68. According to certain States, the important series of General Assembly resolutions, beginning with resolution 1653 (XVI) of 24 November 1961, that deal with nuclear weapons and that affirm, with consistent regularity, the illegality of nuclear weapons, signify the existence of a rule of international customary law which prohibits recourse to those weapons. According to other States, however, the resolutions in question have no binding character on their own account and are not declaratory of any customary rule of prohibition of nuclear weapons; some of these States have also pointed out that this series of resolutions not only did not meet with the approval of all of the nuclear-weapon States but of many other States as well.
Examined in their totality, the General Assembly resolutions put before the Court declare that the use of nuclear weapons would be "a direct violation of the Charter of the United Nations"; and in certain formulations that such use "should be prohibited". The focus of these resolutions has sometimes shifted to diverse related matters; however, several of the resolutions under consideration in the present case have been adopted with substantial numbers of negative votes and abstentions; thus, although those resolutions are a clear sign of deep concern regarding the problem of nuclear weapons, they still fall short of establishing the existence of an opinio juris on the illegality of the use of such weapons.
Having said this, the Court points out that the adoption each year by the General Assembly, by a large majority, of resolutions recalling the content of resolution 1653 (XVI), and requesting the member States to conclude a convention prohibiting the use of nuclear weapons in any circumstance, reveals the desire of a very large section of the international community to take, by a specific and express prohibition of the use of nuclear weapons, a significant step forward along the road to complete nuclear disarmament. The emergence, as lex lata, of a customary rule specifically prohibiting the use of nuclear weapons as such is hampered by the continuing tensions between the nascent opinio juris on the one hand, and the still strong adherence to the practice of deterrence on the other.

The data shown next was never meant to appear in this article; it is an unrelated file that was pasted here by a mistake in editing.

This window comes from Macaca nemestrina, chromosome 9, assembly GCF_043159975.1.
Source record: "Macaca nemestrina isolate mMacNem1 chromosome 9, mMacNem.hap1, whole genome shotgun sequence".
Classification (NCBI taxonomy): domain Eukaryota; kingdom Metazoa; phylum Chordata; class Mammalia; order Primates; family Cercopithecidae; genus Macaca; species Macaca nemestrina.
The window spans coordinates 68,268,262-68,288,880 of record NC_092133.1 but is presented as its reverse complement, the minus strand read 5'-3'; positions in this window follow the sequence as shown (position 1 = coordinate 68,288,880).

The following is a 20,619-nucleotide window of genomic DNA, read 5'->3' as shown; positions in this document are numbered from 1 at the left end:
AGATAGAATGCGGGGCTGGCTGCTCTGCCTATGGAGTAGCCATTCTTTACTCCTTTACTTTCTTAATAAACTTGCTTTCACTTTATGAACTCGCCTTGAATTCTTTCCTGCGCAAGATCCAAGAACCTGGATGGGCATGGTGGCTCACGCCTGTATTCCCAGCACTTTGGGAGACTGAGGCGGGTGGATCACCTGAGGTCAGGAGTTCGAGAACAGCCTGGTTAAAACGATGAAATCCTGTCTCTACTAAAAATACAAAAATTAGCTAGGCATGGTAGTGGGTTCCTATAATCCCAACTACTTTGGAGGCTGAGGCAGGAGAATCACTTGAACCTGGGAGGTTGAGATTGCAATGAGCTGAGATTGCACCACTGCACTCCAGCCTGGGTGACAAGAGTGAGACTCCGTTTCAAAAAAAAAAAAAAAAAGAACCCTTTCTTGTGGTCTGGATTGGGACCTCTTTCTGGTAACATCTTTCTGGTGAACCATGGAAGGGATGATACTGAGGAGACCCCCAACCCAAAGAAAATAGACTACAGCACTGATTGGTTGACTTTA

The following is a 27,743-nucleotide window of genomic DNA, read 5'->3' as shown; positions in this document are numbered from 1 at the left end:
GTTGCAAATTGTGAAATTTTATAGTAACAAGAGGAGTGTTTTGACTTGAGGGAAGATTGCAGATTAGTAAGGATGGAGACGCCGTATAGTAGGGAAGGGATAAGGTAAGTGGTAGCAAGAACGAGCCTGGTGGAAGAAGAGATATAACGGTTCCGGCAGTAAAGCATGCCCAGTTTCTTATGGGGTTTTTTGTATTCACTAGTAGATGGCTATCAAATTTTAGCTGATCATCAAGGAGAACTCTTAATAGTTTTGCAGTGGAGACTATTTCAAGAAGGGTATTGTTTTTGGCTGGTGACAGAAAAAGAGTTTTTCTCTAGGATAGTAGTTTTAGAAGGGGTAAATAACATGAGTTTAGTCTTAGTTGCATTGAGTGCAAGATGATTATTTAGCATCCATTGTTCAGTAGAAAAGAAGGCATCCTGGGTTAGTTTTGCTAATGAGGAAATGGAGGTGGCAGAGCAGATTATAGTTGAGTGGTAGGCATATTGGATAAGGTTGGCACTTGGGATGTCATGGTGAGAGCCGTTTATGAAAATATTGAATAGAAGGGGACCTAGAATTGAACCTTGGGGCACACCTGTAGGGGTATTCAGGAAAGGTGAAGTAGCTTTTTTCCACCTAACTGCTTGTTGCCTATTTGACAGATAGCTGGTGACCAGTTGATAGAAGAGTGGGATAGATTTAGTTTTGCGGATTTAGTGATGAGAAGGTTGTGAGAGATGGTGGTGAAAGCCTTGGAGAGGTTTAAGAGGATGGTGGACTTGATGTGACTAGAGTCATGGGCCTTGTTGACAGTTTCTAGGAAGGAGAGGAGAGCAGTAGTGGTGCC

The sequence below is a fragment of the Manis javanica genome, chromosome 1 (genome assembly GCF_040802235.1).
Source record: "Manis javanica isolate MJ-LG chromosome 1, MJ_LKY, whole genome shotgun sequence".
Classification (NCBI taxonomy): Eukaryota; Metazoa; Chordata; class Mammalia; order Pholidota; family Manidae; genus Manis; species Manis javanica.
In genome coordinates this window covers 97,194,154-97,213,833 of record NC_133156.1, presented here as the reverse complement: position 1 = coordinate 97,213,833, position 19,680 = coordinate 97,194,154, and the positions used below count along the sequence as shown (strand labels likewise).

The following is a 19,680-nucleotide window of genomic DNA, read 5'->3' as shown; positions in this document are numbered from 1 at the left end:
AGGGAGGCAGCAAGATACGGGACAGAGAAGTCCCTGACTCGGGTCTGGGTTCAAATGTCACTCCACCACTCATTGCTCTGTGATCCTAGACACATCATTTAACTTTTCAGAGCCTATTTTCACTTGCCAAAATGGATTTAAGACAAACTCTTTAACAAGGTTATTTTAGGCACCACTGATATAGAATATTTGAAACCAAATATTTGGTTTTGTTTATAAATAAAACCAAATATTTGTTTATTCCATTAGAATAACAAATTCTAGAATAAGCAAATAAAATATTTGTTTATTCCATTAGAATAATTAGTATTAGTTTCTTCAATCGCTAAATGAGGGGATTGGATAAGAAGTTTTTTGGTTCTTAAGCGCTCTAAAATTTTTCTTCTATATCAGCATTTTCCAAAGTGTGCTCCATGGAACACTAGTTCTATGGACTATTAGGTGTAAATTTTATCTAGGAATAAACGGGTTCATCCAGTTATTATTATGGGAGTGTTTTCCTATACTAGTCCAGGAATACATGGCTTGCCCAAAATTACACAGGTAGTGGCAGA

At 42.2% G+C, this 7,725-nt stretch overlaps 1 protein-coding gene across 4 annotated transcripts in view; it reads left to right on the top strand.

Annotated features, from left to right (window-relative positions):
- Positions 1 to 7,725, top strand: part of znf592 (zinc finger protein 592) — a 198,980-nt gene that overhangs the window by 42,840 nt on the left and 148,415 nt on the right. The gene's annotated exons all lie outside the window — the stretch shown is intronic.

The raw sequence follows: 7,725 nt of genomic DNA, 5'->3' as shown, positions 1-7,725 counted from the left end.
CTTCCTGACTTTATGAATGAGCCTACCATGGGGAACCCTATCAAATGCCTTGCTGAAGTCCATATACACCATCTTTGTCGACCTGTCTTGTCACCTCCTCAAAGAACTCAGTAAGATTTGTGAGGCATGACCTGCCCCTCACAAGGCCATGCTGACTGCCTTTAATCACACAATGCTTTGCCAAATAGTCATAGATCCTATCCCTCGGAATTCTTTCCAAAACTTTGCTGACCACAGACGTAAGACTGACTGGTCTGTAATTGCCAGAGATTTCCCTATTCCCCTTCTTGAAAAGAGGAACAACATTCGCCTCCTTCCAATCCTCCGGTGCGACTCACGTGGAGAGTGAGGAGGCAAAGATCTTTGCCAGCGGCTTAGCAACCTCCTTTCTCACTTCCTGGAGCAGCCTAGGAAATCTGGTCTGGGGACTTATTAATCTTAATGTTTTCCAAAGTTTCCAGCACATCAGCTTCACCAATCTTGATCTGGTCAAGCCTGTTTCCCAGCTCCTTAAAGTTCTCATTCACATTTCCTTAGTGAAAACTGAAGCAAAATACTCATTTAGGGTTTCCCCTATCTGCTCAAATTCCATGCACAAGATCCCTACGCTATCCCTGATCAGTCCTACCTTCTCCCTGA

Turning now to the applicability of the principles and rules of humanitarian law to a possible threat or use of nuclear weapons, the Court notes that doubts in this respect have sometimes been voiced on the ground that these principles and rules had evolved prior to the invention of nuclear weapons and that the Conferences of Geneva of 1949 and 1974-1977 which respectively adopted the four Geneva Conventions of 1949 and the two Additional Protocols thereto did not deal with nuclear weapons specifically. Such views, however, are only held by a small minority. In the view of the vast majority of States as well as writers there can be no doubt as to the applicability of humanitarian law to nuclear weapons.

86. The Court shares that view. Indeed, nuclear weapons were invented after most of the principles and rules of humanitarian law applicable in armed conflict had already come into existence; the Conferences of 1949 and 1974-1977 left these weapons aside, and there is a qualitative as well as quantitative difference between nuclear weapons and all conventional arms. However, it cannot be concluded from this that the established principles and rules of humanitarian law applicable in armed conflict did not apply to nuclear weapons. Such a conclusion would be incompatible with the intrinsically humanitarian character of the legal principles in question which permeates the entire law of armed conflict and applies to all forms of warfare and to all kinds of weapons, those of the past, those of the present and those of the future. In this respect it seems significant that the thesis that the rules of humanitarian law do not apply to the new weaponry, because of the newness of the latter, has not been advocated in the present proceedings. On the contrary, the newness of nuclear weapons has been expressly rejected as an argument against the application to them of international humanitarian law: